If it costs nothing, it's worth very little
Saturday 18 November 2006
Bad news for those still clinging to the notion that there might, after all, be such a thing as a free lunch. Whether it's the internet or your bank, you can no longer take it for granted that anything is gratis.
Free, when it comes to broadband internet services, for example, does not necessarily mean no cost. The biggest-ever survey of broadband users, published this week, warned that the launch of free broadband earlier this year has resulted in a steep decline in customer satisfaction.
The price comparison service uSwitch discovered that while customers are now paying less thanks to the launch of free services such as TalkTalk, from Carphone Warehouse, they're not happy with the quality of what they receive, particularly when it comes to customer support.
Meanwhile, the phone and internet bank First Direct, which for the past 10 years has regularly topped customer satisfaction surveys, has said that 200,000 of its customers will have to start paying £10 a month for their current accounts (see story opposite).
First Direct says it is making this attack on the previously sacrosanct concept of free banking because it can no longer afford to service the accounts of customers with which it does not have a "deep relationship". For which, read customers from whom it does not make money back in one way or another.
These tales suggest that hard-pressed consumers face something of a Hobson's choice; either pay nothing and be prepared to put up with lousy service, or choose a decent deal and accept having to put your hand in your pocket.
The broadband survey, in particular, reminds me of the shocking documentary broadcast earlier this year in which a reporter went undercover at Ryanair. One of the most worrying parts of the programme showed staff dismissing customers' complaints - albeit privately - on the grounds that because they hadn't paid much for their tickets they had no right to moan.
Maybe people shouldn't be surprised when free or cut-price services turn out not to be much cop - or when they suddenly have to start paying for something they really value. But there's no getting away from the dishonesty that underlies the pitch of no-frills airlines, free broadband providers and all the other purveyors of seemingly bargain-basement deals. The claim that customers can have their cake and eat it is nonsense.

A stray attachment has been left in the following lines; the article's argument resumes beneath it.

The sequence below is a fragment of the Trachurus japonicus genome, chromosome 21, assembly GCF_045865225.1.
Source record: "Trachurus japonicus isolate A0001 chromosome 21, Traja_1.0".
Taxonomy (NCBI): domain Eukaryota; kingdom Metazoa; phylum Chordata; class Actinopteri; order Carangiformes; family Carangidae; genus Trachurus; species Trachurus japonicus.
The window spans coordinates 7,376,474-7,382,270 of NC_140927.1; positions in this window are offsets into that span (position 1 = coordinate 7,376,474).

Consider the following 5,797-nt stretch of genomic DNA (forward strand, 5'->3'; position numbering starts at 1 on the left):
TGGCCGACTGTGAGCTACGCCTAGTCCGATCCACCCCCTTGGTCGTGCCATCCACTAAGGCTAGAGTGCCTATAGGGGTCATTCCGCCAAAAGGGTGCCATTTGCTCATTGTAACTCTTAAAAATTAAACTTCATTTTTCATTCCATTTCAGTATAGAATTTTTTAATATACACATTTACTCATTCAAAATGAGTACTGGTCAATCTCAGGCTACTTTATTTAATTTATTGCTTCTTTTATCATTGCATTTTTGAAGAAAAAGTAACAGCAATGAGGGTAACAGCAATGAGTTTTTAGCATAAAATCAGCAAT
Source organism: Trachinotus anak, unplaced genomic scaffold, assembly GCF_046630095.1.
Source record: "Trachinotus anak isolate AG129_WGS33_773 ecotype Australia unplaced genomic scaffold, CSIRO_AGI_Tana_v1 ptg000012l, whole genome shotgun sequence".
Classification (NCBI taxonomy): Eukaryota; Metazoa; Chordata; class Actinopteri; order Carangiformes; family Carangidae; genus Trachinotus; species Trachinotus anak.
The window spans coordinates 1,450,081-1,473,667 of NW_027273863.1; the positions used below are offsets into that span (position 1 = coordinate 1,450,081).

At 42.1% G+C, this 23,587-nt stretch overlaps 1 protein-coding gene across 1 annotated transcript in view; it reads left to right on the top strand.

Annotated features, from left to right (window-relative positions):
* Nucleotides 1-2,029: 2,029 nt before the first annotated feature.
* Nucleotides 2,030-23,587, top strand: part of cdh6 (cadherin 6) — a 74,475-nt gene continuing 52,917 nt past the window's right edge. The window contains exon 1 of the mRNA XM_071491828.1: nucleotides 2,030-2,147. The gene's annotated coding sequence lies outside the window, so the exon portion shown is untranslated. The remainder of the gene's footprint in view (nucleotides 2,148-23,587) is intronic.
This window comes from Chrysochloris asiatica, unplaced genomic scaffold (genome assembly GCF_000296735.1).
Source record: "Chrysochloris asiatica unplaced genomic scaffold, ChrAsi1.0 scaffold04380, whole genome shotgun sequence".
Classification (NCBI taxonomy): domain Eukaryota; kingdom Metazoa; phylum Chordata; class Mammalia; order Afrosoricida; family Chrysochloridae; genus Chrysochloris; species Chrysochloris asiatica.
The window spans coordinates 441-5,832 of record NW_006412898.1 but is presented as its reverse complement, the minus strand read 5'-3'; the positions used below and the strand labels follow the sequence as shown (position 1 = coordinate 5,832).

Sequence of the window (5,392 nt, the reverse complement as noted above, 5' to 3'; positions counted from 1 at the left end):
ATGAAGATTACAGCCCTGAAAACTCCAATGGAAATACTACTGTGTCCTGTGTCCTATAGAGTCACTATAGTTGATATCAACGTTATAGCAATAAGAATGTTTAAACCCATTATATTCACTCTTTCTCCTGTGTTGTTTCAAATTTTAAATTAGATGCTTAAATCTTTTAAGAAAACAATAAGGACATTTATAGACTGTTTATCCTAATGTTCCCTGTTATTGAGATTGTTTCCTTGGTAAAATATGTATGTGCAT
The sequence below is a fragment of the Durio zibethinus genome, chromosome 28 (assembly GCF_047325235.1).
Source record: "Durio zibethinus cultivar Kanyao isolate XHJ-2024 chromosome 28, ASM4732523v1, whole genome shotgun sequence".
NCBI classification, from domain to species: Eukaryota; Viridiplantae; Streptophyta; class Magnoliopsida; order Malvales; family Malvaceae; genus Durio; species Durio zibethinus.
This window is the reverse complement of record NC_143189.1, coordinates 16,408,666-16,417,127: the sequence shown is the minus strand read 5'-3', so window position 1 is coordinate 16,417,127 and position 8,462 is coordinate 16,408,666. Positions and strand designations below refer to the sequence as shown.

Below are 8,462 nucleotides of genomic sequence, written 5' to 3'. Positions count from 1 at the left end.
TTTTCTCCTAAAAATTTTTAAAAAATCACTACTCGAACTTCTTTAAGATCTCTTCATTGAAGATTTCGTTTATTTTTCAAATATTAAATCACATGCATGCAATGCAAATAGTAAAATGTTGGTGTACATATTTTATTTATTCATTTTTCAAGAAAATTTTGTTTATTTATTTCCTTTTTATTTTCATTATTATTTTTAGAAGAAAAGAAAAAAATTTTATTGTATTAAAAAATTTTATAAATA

In these difficult times, consumers need a stronger voice, so one little-reported piece of forthcoming legislation in this week's Queen's Speech is particularly good news. The Government is to merge Energywatch and Postwatch, the consumer watchdogs, into the National Consumer Council, in order to form a "super consumer body".
The NCC already has an excellent record in taking on financial services companies - it has secured an investigation into the payment protection insurance sector, for example - so an increase in its powers is really positive news.
At the same time, however, it is time for individual consumers to become more sceptical about the messages they receive from companies peddling their wares. As an almost universal rule, if you want something doing properly, you'll have to pay for it in one way or another.
A word of warning about the latest scam to come to my attention, courtesy of Trading Standards officers. They have received a string of complaints about a bogus company known as Parcel Delivery Service (PDS), which has been putting cards through people's doors claiming that they have tried and failed to deliver a package.
When you call the phone number on the cards in order to arrange a pick-up, you'll automatically be charged £15 - and naturally there was never a parcel in the first place.
The Royal Mail and Icstis, the premium-rate phoneline regulator, are now investigating the fraud, which originates from Belize. But until they close the company down, look out for its calling cards.
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